**Update.** This answer does not answer the question that was asked, since Jech is using what had seemed to me as an idiosyncratic definition of hereditary countable. But upon reflection, I find his definition completely natural in a context without AC. Namely, he defines that a set is hereditary countable when it is countable and every element of the transitive closure is countable. In short, the set itself and every set appearing hereditarily in it is countable. (This is not equivalent, even in ZF as Jech proves, to saying that the transitive closure of the set is countable.)

If a negative answer to the question is possible, I suspect it will arise by finding a model of ZF in which AC fails badly and using it to interpret a model of ZFA where there is proper class of inequivalent accessible pointed graphs such that every node has only countably many children. I have wondered whether Gitik's model, in which every infinite limit ordinal has cofinality $\omega$, will be helpful for this.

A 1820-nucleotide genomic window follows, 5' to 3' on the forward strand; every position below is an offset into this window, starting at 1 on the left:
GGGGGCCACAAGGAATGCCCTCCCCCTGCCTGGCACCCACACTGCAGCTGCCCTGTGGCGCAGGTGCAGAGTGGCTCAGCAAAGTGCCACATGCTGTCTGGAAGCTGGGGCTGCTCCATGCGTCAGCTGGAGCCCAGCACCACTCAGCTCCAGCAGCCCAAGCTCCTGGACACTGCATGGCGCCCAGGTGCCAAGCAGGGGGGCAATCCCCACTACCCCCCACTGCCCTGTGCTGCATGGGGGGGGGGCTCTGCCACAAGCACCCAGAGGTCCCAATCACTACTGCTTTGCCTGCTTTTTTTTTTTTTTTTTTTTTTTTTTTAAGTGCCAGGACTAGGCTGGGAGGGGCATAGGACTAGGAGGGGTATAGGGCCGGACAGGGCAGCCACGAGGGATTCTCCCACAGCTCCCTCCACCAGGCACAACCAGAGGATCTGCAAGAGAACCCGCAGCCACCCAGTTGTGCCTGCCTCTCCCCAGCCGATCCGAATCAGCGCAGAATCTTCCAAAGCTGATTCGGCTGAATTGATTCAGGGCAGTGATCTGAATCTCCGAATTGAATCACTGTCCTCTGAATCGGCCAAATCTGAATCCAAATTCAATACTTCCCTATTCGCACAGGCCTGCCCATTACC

**Original answer:**

In ZFA every set is determined by the underlying accessible pointed graph, the $\in$ relation on the transitive closure, and the AFA axiom asserts that isomorphic graphs will give rise to the same set.

Thus, the hereditarily countable sets will arise from the countable graphs, which is a set by the argument you mentioned. And so in ZFA the hereditarily countable sets will form a set.

It is interesting to note that, being countable, the underlying graphs of any hereditarily countable set can be realized within the well-founded part of the universe, even if the set that they name is not well-founded. So the hereditarily countable sets in ZFA arise from a functional image of the well-founded hereditarily countable sets, namely, the graph relations on $\omega$.

This argument doesn't work at all in the Boffa antifoundation theory, which has a proper class of distinct Quine atoms, all of which are countable. However, even in that theory, there are up to isomorphism only a set of hereditarily countable sets, since they are determined up to isomorphism by the underlying graph relation.

unlimitedatoms :P). $\endgroup$12more comments